The first of more than 900 individuals received the second dose of the COVID-19 vaccine last week at Baptist Health Madisonville.
Margo Ashby, pharmacy director at the hospital, said 926 doses were administered.
“Based on the number of first doses we have, we are going to give out the same number of second doses,” she said.
Ashby said they were given permission to give out six doses from each vial, instead of the original five doses on Wednesday when the first 12 people who received the initial dose were administered the followup shot. On Thursday, 119 received the second dose of the vaccine.
One of those first recipients was Dr. Andy Logan, an ear, nose and throat physician. Logan said after getting the first shot he had a sore arm for about half a day and some mild flu-like symptoms for about a day, but no other symptoms afterwards.
“That is a sign of the vaccine working,” said Logan, who explained the symptoms mean the immune system is responding to the vaccine and doing what it is supposed be doing, fighting the virus.
“You got the appropriate reaction to the vaccine,” said Logan.
Logan said the shot was not painful, but individuals should expect to be a little sore. He said getting the shot is no worse than getting the flu shot.
Logan said he has heard people say they are worried about getting the vaccine because they felt it was rushed. He said the companies did not skimp on testing, but started producing the vaccine the same time they did the testing, hoping that it would work and they could immediately get it out to the public.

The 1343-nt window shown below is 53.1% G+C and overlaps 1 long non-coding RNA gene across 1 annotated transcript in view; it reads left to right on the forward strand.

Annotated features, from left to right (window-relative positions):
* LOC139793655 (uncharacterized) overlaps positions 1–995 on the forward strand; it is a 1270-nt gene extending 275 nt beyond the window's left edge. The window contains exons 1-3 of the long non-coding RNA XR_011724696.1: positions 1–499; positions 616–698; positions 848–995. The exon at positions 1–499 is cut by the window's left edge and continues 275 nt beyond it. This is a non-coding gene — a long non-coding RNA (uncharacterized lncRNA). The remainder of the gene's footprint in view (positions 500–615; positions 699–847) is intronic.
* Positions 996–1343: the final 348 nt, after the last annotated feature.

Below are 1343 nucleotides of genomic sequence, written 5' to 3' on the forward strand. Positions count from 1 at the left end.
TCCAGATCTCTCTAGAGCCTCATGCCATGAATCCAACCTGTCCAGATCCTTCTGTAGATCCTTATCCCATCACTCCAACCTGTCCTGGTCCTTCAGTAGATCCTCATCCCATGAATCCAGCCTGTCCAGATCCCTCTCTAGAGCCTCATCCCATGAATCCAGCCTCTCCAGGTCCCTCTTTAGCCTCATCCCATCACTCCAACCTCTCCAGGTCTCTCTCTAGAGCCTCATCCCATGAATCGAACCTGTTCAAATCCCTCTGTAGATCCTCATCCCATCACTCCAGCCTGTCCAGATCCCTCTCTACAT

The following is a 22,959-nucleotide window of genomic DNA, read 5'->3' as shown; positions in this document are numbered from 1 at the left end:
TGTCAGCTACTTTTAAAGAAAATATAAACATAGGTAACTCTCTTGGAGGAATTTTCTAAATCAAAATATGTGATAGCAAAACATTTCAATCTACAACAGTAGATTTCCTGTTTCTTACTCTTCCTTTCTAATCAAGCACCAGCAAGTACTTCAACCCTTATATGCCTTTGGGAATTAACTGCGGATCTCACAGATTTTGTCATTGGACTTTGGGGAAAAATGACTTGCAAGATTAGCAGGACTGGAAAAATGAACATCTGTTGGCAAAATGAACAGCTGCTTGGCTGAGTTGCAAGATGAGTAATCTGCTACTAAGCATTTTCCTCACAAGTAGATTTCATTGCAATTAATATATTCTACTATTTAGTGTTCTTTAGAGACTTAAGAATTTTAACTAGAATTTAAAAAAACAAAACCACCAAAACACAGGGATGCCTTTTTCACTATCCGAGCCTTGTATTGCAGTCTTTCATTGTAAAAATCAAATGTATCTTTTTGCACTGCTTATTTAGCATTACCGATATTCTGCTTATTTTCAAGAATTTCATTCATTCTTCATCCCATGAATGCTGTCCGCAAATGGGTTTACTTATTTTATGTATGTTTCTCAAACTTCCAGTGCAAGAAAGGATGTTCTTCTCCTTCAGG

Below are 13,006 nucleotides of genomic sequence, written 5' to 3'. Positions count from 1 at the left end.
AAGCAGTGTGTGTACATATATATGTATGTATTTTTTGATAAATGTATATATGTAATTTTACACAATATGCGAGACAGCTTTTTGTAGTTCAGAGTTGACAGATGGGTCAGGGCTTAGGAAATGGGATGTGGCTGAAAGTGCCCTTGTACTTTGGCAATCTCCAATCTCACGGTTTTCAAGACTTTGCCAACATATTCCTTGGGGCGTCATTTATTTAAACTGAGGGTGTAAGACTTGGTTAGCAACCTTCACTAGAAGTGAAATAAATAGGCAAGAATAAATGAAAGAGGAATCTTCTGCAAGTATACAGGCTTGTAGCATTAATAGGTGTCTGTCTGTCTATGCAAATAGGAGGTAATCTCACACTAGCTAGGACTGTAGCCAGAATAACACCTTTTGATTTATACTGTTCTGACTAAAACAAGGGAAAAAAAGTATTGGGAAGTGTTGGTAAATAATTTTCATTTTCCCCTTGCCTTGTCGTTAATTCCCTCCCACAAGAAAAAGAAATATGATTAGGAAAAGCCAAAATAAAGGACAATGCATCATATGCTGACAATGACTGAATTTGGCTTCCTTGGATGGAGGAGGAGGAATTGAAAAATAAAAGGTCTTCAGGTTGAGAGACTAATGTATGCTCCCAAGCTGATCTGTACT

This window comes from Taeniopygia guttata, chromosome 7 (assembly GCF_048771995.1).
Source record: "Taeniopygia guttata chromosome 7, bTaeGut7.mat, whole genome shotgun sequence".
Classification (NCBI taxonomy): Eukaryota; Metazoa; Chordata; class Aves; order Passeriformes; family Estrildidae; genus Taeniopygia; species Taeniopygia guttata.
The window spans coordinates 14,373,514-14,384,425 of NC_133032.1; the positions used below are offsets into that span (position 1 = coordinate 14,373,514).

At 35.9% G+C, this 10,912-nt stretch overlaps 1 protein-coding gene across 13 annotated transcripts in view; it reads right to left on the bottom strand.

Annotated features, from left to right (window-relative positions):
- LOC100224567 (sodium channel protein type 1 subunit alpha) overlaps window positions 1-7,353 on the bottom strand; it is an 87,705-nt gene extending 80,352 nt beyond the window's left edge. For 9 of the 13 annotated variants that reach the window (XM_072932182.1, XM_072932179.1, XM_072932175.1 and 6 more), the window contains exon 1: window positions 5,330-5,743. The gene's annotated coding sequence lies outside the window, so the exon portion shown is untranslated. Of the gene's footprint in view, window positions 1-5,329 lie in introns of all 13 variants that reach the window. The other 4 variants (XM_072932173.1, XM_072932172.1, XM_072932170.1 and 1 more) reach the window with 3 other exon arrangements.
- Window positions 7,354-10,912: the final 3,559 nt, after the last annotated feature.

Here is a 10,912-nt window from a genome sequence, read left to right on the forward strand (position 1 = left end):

“Normally, they would do all the tests, then it would take another six months to a year to make enough to get out to the public,” said Logan. “They basically said we are going to start mass producing it and hopefully it works. When they found out that it did in fact work, it was ready to go.”
Logan called the vaccine safe and said people should be more scared of getting COVID-19 than the vaccine. He encouraged everyone to get the vaccination when it becomes available, not just for their own good, but for the good of the community.
Elizabeth Woodruff, a materials manager at the hospital, said she got the vaccine to protect her patients, herself and her family. She said when she got the first dose, she felt a normal soreness around the injection site the next day, like she gets from the flu shot.
“If you are willing to get a flu shot and protect yourself from the flu, then why not the COVID vaccine,” she said.
The worst thing people could do is nothing, she said.
Ann Barnes, RN, who has been helping administer the shots, said when it comes to the vaccine there are a lot of pros and cons, but if you follow science, the vaccine is the best way to stop the pandemic.
“At one time, everything has been new if you look back in history,” she said.